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Hilliary Acquisition Corp. 2016 LLC v. Garrison

United States District Court, W.D. Oklahoma

February 16, 2018

HILLIARY ACQUISITION CORP. 2016, LLC, and OKLAHOMA WESTERN TELEPHONE COMPANY, LLC, Plaintiffs,
v.
CYNTHIA GARRISON; MIKE VAN HORN; PAULINE VAN HORN; DUSTY KIRKES; and TRUDIE KIRKES, Defendants.

          ORDER

          VICKI MILES-LAGRANGE UNITED STATES DISTRICT JUDGE.

         Before the Court is defendants' 12(b) Motion To Dismiss Or Alternatively Stay Proceedings For Lack Of Subject Matter Jurisdiction, And Due To The Same Issues Before This Court Being Currently In Litigation In The United States Court For The Eastern District Of Oklahoma, And Improper Venue, filed December 7, 2017. On December 28, 2017, plaintiffs filed their response. Defendants have filed no reply.

         I. Introduction

         This case involves a dispute arising out of defendants' alleged misrepresentations and fraud concerning the sale of 100% of the stock of plaintiff Oklahoma Western Telephone Company, LLC (“OWTC”), which was purchased by plaintiff Hilliary Acquisition Corp. 2016, LLC (“HAC 2016”). Plaintiffs allege six causes of action against defendants: (1) securities fraud under the Securities Exchange Act of 1934 § 10(b) and 17 C.F.R. § 240.10b-5, (2) violation of Section 1-509 of the Oklahoma Securities Act, (3) breach of fiduciary duties under the Employee Retirement Income Security Act (“ERISA”) § 502(a)(2), codified at 29 U.S.C. § 1132(a)(2), (4) breach of contract, (5) fraud, and (6) constructive fraud. Defendants now move this Court to dismiss plaintiffs' Amended Complaint for lack of subject matter jurisdiction, improper venue, and/or because the same issues are currently pending before the United States District Court for the Eastern District of Oklahoma.

         II. Discussion

         A. Subject matter jurisdiction

         Defendants assert that there is no federal subject matter jurisdiction over the instant case. Specifically, defendants assert that absolutely none of the claims asserted by plaintiffs arise under the Constitution, treaties, or laws of the United States.

         Defendants contend that this Court does not have subject matter jurisdiction over plaintiffs' federal securities claim. Specifically, defendants contend that Rule 10b-5 only applies to publicly traded stock on a national stock exchange and that the sale of stock at issue in this case was a private sale of stock. Defendants further contend that the instant sale was entirely an intrastate sale, and no part of the transaction was required to cross state lines to effectuate the same.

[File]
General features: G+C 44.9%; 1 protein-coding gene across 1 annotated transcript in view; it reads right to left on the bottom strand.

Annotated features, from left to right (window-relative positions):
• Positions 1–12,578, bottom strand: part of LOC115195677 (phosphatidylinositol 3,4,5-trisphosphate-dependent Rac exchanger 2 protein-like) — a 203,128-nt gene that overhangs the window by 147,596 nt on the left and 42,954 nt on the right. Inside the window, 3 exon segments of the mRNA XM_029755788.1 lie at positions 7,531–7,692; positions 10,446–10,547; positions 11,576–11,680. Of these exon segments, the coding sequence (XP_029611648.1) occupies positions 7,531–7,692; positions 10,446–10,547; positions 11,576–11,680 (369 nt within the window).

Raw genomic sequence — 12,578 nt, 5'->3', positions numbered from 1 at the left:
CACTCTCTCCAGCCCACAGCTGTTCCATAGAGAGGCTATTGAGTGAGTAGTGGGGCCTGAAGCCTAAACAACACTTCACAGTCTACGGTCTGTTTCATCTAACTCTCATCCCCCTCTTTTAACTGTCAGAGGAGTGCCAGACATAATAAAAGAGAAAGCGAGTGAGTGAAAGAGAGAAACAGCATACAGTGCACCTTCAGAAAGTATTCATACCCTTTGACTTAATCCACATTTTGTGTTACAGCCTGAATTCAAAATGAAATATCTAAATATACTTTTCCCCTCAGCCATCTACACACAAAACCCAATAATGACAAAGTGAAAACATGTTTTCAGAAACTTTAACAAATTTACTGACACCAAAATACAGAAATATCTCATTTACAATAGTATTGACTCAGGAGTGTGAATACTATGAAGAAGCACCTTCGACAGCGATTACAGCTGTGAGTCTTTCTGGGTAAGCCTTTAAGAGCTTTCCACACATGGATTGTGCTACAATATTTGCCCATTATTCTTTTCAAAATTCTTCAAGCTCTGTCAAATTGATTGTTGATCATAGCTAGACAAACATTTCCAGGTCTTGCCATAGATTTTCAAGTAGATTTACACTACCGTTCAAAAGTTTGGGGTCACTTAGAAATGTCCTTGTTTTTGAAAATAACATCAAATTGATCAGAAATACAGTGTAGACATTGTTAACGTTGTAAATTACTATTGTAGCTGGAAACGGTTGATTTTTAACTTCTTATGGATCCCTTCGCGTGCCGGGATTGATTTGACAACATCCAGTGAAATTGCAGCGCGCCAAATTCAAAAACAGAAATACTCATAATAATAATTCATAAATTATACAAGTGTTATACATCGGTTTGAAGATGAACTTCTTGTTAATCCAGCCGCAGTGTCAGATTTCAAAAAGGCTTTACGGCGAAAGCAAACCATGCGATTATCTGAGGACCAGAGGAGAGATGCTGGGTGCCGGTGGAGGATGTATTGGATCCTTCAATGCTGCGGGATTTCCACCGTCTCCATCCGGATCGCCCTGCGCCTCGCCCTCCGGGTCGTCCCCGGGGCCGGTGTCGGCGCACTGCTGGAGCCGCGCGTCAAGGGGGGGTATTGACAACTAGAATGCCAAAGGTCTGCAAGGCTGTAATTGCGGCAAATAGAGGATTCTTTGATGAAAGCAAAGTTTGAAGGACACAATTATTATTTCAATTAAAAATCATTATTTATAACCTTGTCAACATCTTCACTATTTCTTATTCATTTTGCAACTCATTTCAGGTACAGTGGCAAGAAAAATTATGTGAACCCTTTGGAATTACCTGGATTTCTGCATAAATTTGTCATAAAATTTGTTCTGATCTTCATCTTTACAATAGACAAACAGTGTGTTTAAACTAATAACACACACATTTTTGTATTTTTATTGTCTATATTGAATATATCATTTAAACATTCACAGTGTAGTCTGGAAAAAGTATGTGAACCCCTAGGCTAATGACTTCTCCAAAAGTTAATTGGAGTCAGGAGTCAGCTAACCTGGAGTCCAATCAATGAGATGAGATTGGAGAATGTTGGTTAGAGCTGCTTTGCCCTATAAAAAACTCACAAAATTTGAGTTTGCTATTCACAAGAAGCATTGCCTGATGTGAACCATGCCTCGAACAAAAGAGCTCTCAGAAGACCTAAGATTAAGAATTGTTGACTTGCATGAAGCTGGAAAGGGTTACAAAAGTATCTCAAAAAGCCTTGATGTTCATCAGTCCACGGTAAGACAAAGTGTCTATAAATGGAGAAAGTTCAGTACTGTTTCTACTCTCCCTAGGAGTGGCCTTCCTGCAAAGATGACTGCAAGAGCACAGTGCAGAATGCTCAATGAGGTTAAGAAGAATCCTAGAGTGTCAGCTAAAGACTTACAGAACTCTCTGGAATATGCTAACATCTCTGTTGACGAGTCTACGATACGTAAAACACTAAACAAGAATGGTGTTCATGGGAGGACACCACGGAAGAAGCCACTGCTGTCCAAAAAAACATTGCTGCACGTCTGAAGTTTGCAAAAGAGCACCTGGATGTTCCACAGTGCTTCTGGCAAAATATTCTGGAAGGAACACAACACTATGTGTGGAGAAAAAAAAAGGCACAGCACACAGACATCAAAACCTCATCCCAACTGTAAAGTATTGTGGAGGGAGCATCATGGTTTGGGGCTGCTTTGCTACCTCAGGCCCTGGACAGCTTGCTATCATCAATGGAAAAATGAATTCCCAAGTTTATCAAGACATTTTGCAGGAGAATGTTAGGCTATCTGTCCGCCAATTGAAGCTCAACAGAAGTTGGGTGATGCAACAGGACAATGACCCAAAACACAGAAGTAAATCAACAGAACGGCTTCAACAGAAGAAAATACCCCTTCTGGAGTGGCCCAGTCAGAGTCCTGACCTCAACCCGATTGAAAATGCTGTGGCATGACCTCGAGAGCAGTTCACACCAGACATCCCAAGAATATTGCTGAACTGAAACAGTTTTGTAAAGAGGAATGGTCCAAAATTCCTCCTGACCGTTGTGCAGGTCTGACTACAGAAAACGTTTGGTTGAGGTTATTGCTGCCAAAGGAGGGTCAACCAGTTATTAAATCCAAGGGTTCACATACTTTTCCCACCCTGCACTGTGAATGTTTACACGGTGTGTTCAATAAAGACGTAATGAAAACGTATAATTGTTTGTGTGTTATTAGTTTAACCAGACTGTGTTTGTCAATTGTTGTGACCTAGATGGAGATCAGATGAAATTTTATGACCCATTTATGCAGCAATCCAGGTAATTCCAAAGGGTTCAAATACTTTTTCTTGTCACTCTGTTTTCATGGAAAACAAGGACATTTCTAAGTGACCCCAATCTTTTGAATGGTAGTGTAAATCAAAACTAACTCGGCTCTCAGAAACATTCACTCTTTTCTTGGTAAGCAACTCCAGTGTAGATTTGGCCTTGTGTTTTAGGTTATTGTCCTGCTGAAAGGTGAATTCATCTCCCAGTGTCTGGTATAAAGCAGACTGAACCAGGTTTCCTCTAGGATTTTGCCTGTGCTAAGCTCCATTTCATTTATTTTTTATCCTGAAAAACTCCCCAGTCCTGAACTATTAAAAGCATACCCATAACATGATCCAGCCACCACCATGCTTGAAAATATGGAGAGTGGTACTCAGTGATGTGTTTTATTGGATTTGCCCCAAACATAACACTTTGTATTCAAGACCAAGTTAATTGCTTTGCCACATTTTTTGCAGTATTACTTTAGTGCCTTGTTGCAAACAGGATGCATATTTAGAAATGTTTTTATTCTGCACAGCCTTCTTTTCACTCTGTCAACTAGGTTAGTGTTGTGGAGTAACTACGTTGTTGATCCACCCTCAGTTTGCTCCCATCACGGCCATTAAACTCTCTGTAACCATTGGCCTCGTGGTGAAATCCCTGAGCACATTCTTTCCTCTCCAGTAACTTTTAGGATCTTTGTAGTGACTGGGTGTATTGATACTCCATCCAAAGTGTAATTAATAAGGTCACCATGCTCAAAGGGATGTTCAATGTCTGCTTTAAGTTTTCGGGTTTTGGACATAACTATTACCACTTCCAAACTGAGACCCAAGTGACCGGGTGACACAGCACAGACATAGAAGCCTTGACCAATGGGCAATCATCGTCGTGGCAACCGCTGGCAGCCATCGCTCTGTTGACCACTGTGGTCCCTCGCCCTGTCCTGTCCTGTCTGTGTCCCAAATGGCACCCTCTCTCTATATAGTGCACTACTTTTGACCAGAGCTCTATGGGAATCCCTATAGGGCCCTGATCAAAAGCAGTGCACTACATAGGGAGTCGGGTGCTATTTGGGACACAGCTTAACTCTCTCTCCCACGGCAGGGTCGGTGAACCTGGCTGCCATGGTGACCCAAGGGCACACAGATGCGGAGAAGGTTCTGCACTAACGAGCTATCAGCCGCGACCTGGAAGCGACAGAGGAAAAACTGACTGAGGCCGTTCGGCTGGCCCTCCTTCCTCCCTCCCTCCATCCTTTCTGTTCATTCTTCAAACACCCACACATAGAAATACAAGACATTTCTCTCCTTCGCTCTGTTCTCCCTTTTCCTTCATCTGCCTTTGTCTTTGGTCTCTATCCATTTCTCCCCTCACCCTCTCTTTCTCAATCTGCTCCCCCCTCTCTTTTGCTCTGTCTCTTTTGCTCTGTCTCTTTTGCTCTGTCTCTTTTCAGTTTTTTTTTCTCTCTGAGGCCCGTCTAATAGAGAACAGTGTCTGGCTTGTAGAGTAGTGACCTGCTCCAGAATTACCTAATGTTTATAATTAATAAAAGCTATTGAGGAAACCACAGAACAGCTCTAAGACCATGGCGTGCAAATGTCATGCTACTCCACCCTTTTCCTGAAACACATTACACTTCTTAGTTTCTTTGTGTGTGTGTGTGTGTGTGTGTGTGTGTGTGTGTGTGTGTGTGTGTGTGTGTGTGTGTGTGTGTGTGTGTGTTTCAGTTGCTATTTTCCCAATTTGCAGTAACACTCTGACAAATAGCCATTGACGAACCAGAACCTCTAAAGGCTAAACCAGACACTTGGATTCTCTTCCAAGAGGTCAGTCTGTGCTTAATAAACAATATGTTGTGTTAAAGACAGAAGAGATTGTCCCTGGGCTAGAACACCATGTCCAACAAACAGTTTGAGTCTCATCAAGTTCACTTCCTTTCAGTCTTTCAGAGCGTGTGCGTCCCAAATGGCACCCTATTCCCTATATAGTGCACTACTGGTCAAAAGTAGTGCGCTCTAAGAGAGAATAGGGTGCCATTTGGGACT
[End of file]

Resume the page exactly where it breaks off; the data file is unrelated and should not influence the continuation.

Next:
Federal district courts have exclusive jurisdiction over federal securities claims brought pursuant to the Securities Exchange Act of 1934. See 15 U.S.C. § 78aa (“The district courts of the United States . . . shall have exclusive jurisdiction of violations of this chapter or the rules and regulations thereunder, and of all suits in equity and actions at law brought to enforce any liability or duty created by this chapter or the rules and regulations thereunder.”). Additionally, Rule 10b-5 unquestionably applies to the private sale of stock. Rule 10b-5 provides:

It shall be unlawful for any person, directly or indirectly, by the use of any means or instrumentality of interstate commerce, or of the mails or of any facility of any national securities exchange, (a) To employ any device, scheme, or artifice to defraud,
(b) To make any untrue statement of a material fact or to omit to state a material fact necessary in order to make the statements made, in the light of the circumstances under which they were made, not misleading, or
(c) To engage in any act, practice, or course of business which operates or would operate as a fraud or deceit upon any person, in connection with the purchase or sale of any security.

17 C.F.R. § 240.10b-5 (emphasis added). Further, the Securities Exchange Act of 1934 specifically prohibits the use of any manipulative or deceptive device “in connection with the purchase or sale of any security on a national securities exchange or any security not so registered.” 15 U.S.C. § 78j(b) (emphasis added). Additionally, the Securities Exchange Act of 1934 defines the term “interstate commerce” to include “intrastate use of (A) any facility of a national securities exchange or of a telephone or other interstate means of communication or (B) any other interstate instrumentality.” 15 U.S.C. § 78c(17) (emphasis added).

         Having carefully reviewed plaintiffs' Amended Complaint, the Court finds that it clearly has exclusive federal jurisdiction over plaintiffs' federal ...


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